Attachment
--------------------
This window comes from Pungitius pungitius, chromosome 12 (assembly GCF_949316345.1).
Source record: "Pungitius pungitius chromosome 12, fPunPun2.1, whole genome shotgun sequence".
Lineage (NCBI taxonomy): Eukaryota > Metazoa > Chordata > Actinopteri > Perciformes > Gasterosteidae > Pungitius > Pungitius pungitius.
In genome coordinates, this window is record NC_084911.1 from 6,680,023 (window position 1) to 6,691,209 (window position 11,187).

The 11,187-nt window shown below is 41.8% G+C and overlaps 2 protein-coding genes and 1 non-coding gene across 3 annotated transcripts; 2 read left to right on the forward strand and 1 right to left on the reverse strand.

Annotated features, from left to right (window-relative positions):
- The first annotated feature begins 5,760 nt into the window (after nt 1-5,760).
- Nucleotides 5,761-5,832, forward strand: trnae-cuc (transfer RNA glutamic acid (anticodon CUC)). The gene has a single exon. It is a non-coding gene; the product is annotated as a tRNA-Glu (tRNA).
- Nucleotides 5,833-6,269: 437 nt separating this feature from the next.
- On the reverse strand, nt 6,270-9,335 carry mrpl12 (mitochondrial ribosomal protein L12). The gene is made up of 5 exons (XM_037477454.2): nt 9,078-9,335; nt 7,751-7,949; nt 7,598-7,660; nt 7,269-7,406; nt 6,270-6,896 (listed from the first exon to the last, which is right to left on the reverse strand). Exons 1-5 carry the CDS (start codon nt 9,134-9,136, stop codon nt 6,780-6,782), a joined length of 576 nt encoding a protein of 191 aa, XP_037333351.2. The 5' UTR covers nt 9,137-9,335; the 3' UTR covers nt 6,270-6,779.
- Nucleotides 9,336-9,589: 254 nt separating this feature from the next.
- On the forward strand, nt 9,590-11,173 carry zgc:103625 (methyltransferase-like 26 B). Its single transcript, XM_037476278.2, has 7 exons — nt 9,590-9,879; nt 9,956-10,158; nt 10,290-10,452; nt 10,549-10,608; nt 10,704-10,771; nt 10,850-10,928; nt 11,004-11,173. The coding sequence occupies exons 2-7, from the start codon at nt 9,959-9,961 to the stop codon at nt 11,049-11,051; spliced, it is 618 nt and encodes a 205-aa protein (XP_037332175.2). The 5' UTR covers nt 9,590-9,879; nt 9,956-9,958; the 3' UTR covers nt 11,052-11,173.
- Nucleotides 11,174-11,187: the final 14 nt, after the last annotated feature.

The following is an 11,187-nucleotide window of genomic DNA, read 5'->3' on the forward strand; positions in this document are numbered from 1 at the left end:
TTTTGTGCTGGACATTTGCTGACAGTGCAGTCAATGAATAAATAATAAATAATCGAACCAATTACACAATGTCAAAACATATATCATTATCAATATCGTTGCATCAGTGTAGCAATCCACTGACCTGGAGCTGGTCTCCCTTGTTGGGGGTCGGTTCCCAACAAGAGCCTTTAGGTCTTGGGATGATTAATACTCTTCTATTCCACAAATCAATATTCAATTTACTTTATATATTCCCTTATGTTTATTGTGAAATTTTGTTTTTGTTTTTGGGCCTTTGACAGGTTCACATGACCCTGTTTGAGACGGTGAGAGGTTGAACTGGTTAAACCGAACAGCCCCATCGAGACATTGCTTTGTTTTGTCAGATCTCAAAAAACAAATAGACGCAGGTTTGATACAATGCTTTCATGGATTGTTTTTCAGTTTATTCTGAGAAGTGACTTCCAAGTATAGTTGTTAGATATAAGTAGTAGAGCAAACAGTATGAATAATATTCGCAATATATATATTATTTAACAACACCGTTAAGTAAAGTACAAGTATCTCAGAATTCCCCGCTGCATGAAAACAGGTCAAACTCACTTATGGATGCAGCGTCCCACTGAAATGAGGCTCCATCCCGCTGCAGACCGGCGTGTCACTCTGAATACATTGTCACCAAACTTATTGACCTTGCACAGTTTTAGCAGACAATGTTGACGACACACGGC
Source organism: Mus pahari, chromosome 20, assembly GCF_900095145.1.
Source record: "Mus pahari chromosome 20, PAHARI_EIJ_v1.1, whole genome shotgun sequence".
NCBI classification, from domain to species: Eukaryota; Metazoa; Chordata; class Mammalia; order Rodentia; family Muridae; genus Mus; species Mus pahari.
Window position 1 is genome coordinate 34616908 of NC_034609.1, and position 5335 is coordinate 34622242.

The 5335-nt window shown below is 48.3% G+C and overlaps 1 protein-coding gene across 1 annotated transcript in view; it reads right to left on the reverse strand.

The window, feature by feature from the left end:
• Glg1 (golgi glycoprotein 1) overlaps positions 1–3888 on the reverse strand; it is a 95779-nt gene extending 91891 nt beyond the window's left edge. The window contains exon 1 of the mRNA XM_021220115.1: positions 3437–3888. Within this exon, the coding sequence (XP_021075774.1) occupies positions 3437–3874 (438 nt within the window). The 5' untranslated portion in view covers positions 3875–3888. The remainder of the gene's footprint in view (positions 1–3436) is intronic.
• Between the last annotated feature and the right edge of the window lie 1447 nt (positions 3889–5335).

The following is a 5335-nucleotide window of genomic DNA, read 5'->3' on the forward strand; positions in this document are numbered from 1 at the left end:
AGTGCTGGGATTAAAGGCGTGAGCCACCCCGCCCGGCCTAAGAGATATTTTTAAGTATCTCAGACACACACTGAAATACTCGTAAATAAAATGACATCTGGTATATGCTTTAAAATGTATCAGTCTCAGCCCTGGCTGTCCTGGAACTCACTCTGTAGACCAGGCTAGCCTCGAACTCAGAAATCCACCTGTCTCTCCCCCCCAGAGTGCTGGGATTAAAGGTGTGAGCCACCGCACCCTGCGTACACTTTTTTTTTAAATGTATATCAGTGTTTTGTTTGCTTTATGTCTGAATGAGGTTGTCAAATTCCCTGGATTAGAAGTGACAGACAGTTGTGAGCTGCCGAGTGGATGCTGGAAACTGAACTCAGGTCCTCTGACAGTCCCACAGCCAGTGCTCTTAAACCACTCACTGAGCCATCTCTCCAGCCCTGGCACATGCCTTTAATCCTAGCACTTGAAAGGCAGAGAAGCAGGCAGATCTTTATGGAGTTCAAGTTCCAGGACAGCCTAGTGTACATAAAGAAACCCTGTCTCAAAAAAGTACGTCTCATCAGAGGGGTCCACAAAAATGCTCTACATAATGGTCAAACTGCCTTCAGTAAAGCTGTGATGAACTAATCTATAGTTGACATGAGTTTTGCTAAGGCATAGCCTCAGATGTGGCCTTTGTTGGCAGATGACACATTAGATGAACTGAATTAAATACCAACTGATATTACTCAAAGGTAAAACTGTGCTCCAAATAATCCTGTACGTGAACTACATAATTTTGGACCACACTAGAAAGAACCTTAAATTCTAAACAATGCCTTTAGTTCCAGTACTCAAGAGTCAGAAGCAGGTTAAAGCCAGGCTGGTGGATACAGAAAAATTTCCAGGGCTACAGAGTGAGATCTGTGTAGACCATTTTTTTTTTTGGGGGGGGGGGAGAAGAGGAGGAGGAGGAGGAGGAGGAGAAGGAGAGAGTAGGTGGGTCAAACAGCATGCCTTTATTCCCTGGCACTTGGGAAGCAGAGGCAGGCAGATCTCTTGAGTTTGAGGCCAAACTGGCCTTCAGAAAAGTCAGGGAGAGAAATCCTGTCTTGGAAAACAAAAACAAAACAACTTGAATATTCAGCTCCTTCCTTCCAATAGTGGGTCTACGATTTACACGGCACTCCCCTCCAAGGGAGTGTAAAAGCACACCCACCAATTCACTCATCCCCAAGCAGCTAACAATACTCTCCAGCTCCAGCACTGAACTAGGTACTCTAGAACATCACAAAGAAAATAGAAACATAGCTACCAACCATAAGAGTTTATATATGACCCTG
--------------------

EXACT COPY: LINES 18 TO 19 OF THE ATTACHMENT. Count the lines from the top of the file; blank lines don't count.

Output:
NCBI classification, from domain to species: Eukaryota; Metazoa; Chordata; class Mammalia; order Rodentia; family Muridae; genus Mus; species Mus pahari.
Window position 1 is genome coordinate 34616908 of NC_034609.1, and position 5335 is coordinate 34622242.